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Caring for the Caregiver; Support Groups Are There When Times Are Tough

Tom Clark, who helped start the Highland Lakes Lewy Body Dementia Caregiver Support Group, believes support groups of all types help people, particularly caregivers. Caregivers often feel overwhelmed and don’t know where to get help for themselves. Support groups give caregivers a place to connect with people going through similar circumstances. Courtesy photo

MARBLE FALLS — Kathleen Clark listened to a story that confirmed why she believes in support groups.

A friend who had a kidney transplant told Clark he felt bad for his wife because she doesn’t get the same amount of the support he receives.

When he is well enough to attend church, the two go together. Church members are so happy to see him that they often flock to him to say "hello." But, he notices, they usually don’t talk to his wife.

“I get all the attention,” the man told Clark. “And there’s my beloved wife, and not many are speaking to her.”

Clark said the story illustrates something that often goes unnoticed.

“When you become the caregiver, you have the same disease,” she said. “You can’t separate (yourself) from it. There are a lot of people caring for those with the disease, but not too many people care for the caregiver. We are passionate about caring for the caregiver.”

So passionate in fact that she and her husband, Tom, started the Highland Lakes Lewy Body Dementia Caregiver Support Group, which meets 10-11:30 a.m. the second Saturday of the month at Lake Shores Church, 704 U.S. 281 North in Marble Falls.

Tom's first wife, Pearl, suffered from Lewy body dementia for a decade. He was Pearl’s primary caregiver until the final year of her life, when she required more care than he could give her.

Tom realized he needed advice, encouragement, and understanding from those experiencing the same daily situation in which he found himself. He looked online for a support group that specialized in helping caregivers of dementia patients, and he found one.

“I realized, all the sudden, I’m a caregiver,” Tom said. “I didn’t apply for the job, but that’s the way it is for caregivers.”

Tom said caregiver support groups are very important because the stress of taking care of a loved one affects the person's own health. He noted that most caregivers die before the person they’re taking care of does, and he attributes that to the stress.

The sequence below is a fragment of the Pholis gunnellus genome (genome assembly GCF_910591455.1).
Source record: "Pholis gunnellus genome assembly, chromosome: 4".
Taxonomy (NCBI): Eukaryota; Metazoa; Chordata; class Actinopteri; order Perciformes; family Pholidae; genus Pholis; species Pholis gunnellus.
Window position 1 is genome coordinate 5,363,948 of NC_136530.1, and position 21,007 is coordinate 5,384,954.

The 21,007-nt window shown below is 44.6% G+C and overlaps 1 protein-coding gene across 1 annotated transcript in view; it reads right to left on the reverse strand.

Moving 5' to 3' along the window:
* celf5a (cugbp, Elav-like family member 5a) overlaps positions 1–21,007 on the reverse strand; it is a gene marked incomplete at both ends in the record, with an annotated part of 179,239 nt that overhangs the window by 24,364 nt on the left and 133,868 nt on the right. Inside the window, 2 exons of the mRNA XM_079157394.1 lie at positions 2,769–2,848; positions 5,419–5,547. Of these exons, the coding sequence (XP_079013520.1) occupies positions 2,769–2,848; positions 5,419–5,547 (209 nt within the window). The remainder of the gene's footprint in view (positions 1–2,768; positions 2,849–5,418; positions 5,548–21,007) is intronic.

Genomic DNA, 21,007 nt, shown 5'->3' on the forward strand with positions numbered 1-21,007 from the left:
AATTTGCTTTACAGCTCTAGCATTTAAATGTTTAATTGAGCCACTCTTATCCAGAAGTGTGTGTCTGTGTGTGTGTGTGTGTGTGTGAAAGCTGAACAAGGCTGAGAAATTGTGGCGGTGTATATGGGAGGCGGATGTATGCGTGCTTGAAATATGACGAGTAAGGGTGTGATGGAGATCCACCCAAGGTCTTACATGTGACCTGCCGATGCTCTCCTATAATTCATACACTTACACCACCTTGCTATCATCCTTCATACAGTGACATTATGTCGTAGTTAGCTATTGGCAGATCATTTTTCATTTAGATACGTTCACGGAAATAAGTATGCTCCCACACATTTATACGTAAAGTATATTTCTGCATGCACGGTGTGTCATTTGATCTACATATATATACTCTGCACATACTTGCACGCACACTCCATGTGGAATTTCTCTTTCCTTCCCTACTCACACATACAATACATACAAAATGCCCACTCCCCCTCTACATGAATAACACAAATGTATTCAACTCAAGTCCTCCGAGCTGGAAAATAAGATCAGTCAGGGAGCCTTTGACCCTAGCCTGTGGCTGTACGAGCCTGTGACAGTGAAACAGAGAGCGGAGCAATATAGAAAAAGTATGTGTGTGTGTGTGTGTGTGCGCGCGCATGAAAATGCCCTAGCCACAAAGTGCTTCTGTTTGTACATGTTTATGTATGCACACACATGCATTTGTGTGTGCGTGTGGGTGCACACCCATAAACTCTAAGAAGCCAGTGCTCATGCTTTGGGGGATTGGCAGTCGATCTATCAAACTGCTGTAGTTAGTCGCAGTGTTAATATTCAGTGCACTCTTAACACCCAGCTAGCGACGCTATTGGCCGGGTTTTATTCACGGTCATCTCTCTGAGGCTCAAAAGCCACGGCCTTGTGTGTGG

Being able to talk about what’s happening with loved ones, getting advice, and encouragement can’t be measured, he added. People in support groups share with the others the places that offer the best care, their experiences with certain medications, and other unique tidbits, Clark said.

“It gets them out to see other people,” he said. “It’s also a safe place to vent, to show your anger and frustration and grief. You can get ideas from other people. All this frustration and stuff you deal with is tough. You can help others and become an experienced caregiver. One bonus is, every once in awhile, you can laugh. That’s wonderful medication.”

More than 1,100 people in Burnet and Llano counties have Alzheimer’s disease, and Tom believes only 1 percent of caregivers attend a support group.

He believes the biggest reason so few attend is because some were raised to keep their personal obstacles and challenges to themselves, even though they might have other family members and friends who are experiencing the same difficulties.

One change he’d like to see is more doctors telling patients and caregivers that part of their treatment is to attend a support group.

The couple noted they know of people who are starting support groups in neighboring counties and inviting those with the same hardships to attend.

“But they don’t want to go public with it,” Kathleen said. “There’s shame.”

Sarah Hyde-Williams of Senior Living Advisors of Austin, a friend of the Clarks, said she was diagnosed with serious chronic diseases that led to depression. Her doctor insisted she begin attending a support group.

“I thank God for him,” she said. “It took all the courage I had to walk through the front door. It literally saved my life.”

She believes in support groups so much that she has created groups or helped others start their own.

Kathleen Clark said those who attend support groups are nonjudgemental, and people can always ask hospice groups to make recommendations of support groups in the area.

Tom Clark noted that when someone attends a group session for the first time, they usually begin to cry then they find comfort and healing.

His wife agreed.

“They realize they are at a table full of people who have done the same thing and have,” she said.

Kathleen said she hopes people who need a support group will seek one out. And she really hopes some people will change their mindsets about going, noting that those who have a disease receive sympathy, meals, and encouragement but those who have dementia or Alzheimer’s might not have the same type of support.

Tom said the two knew immediately they needed to start a caregivers support group.

“I feel that’s why I came to Marble Falls,” he said.

“We have an amazing amount of support groups,” Kathleen said. “So way to go, Marble Falls. It puts us on the map.”

If you’re looking for a support group, visit for a list of groups that are meeting. If you're the organizer of a support group that is not listed, email with meeting information.

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